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International plastics organizations form joint environmental plan.

No regulatory issue concerns the plastics industry around the world more than the recent upsurge of environmental awareness and attention focused on solid-waste management. The magnitude of this challenge is producing unprecedented cooperation among international plastics industry associations. Members of these organizations have already held one "Global Meeting on Plastics in the Environmental" in the Monaco last October and a second meeting is planned to be held in the U.S. this year. A report on the first meeting was just issued in late April, setting a global agenda for plastics-industry action on the environment.

Participating in that meeting were the Association of Plastics Manufacturers, Europe; Plastics Waste Management Institute, Europe; Plastics Waste Management Institute, Japan; SPI's Council for Solid Waste Solutions (U.S.); Environmental and Plastics Institute (Canada); and Plastics Industry Association (Australia).

Four key challenges to the global plastics industry were discussed:

* Dealing with increased pressure from environmental groups and govenrments to increase recycling;

* Changing incorrect public perceptions and biased media coverage;

* Identifying markets for recyled products;

* Developing technologies to increase viability of recycling and other waste-management tools such as waste-to-energy incineration.

The consensus of the meeting, according to the report, ws that "solid-waste management problems can only be solved by an integrated approach using a combination of source reduction, recycling, waste-to-energy incineration, and landfilling." The meeting committed participating groups to accelerate technical innovation in such integrated waste management and to share knowledge and resources that will increase the rate of change in public attitudes toward plastics.

These were the specific primary goals for concerted action:

* Established of a code of ethics. "There must be responsibility in advertising," the report said. For example, "If materials cannot be recycled in a particular region or area, then those materials should not be advertised as 'recyclable' without appropriate caveats." Other elements of a proposed "code of conduct for plastics disposal" would include consistent bottle and film labeling, and development of a glossary of appropriate terms on packaging for the public.

* Establishment of an effective protocol for common definitions, in order to "standardize language and terms used in reference to solid waste and plastics."

* Monitoring legislative trends more closely. "Sharing the responsibility for developing legislation, in addition to sharing information regardidng legislative trends is an important component," the report said.

* Increasing research and development on recycling, source reduction; waste-to-energy incineration, and so forth.

* Sharing resources and information around the world.

* Standardizing methodology t assess the environmental impact of products and packaging. The report called for "Understanding how a product can impact on the environment from 'cradle-to-grave'... There is a pressing need to create a multidisciplinary, multi-interest group with the global stature to develop a standardized methodology to conduct eco-balance analyses. This methodology should be recognized as the world standard for these types of analyses."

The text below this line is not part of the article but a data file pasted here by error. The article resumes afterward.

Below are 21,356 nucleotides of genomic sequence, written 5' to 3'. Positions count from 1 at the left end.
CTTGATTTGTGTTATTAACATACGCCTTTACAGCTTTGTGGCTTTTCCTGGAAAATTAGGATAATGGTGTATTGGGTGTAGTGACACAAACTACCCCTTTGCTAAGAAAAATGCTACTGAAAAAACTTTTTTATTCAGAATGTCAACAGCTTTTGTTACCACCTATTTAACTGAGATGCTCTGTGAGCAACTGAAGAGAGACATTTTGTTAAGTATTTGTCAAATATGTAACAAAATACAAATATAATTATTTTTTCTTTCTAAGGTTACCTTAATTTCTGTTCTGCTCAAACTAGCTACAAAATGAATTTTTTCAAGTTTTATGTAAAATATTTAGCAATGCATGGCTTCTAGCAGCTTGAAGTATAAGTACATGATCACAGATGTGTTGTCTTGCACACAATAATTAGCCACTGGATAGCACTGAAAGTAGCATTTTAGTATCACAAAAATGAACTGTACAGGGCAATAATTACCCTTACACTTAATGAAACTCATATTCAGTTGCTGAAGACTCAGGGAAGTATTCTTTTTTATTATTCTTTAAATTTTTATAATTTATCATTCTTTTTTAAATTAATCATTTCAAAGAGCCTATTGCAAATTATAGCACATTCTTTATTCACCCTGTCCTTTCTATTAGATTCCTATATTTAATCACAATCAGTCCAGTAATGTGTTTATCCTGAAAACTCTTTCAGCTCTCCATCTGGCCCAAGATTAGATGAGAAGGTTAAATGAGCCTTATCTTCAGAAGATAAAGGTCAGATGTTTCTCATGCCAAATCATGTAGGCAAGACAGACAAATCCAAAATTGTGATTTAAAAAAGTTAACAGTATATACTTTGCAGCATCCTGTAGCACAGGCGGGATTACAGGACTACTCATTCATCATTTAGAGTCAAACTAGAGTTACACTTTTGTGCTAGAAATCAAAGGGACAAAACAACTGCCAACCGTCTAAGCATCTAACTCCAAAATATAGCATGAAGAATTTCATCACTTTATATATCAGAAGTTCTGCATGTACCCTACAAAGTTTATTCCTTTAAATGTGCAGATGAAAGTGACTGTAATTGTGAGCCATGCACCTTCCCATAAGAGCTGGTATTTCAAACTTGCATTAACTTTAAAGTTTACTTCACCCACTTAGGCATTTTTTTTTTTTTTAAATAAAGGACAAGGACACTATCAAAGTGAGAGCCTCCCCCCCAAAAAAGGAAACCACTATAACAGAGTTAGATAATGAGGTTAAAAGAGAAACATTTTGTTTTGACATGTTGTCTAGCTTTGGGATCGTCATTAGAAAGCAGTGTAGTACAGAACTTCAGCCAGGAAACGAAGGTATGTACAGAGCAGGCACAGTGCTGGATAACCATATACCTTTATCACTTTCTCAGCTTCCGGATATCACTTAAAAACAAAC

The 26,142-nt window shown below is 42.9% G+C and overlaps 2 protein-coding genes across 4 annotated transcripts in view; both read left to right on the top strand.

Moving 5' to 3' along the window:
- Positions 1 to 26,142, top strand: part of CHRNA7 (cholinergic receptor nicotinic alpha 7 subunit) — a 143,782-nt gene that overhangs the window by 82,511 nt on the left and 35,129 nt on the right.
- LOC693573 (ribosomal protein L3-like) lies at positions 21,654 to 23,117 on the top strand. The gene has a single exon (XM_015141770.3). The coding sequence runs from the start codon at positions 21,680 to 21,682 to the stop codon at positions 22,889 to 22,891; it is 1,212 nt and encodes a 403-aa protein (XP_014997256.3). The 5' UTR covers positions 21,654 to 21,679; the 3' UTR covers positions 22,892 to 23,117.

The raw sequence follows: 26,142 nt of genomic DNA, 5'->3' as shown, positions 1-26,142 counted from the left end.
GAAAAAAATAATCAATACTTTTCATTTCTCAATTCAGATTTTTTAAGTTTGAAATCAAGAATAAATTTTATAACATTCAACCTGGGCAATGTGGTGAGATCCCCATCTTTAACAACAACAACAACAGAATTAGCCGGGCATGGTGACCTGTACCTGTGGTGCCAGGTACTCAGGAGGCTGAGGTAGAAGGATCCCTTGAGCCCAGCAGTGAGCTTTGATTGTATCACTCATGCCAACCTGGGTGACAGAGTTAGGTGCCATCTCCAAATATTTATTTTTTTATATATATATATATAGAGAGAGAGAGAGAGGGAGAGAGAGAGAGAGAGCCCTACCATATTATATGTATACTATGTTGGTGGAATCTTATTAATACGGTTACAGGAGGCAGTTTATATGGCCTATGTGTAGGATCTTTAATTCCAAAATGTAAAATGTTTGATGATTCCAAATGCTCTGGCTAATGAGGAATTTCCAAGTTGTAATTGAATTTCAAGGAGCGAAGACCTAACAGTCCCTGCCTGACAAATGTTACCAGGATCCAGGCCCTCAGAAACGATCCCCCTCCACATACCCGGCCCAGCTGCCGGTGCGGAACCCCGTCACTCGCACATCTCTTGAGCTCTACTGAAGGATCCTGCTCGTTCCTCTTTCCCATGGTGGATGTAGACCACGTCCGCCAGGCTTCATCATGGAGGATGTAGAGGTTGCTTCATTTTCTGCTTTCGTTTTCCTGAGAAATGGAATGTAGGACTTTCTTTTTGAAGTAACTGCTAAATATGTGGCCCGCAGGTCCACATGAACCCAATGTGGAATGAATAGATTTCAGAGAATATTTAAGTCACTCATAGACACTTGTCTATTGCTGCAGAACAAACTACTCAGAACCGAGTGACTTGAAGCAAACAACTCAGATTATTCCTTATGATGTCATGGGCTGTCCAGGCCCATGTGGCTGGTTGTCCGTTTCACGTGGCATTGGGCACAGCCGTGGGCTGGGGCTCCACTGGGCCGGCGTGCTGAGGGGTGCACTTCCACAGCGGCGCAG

PET Recycling Doubles

Curbside recycling of PET skyrocketed last year. According to the National Association for Plastic Container Recovery (NAPCOR), Charlotte, N.C., more than 1135 U.S. community programs were in place in 1990. That's almost double the number of known PET curbside recycling programs in 1989, accordidng to NAPCOR's national survery. More than 215 million lb of PET were reportedly recycled in 1990, a 13% increase from 190 million lb in 1989. The 1989 figure represented 28% of all soft-drink bottles being recycled.

More than 7.5 million households are now recycling PET, says NAPCOR. PET is included in about two-thirds of the 1710 curbside recyling programs contacted in NAPCOR's survey. The survey also identified an additional 2300 drop-off collection systems for PET containers, bringing the total of PET collection points in the U.S. to at least 3435.

SPI's Council for solid Waste Solutions commissioned a study on the second-most actively recycled plastic container after PET soft-drink bottles--HDPE milk bottles. The recycling rate of plastic milk containers was estimated at less than 1% three years ago; today, the recycling rate has risen to 6.7%

Guidelines for Recycled

Plastics in Food Packaging

SPI's Council for Solid Waste Solutions and the National Food Processors Association will jointy develop guidelines to aid industry in establishing the safety and regulatory compliance of recycled plastics in food packaging. A couple of such applications have already been approved by FDA--recycled PS for egg cartons and depolymerized/repolymerized PET for soft-drink bottles. CSWS and NFPA held the first organizational meeting to set up a joint committee in April. NFPA will provide administrative staff support and lab research for the coalition.
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Author:Block, Debbie Galante
Publication:Plastics Technology
Date:Jun 1, 1991
Words:739
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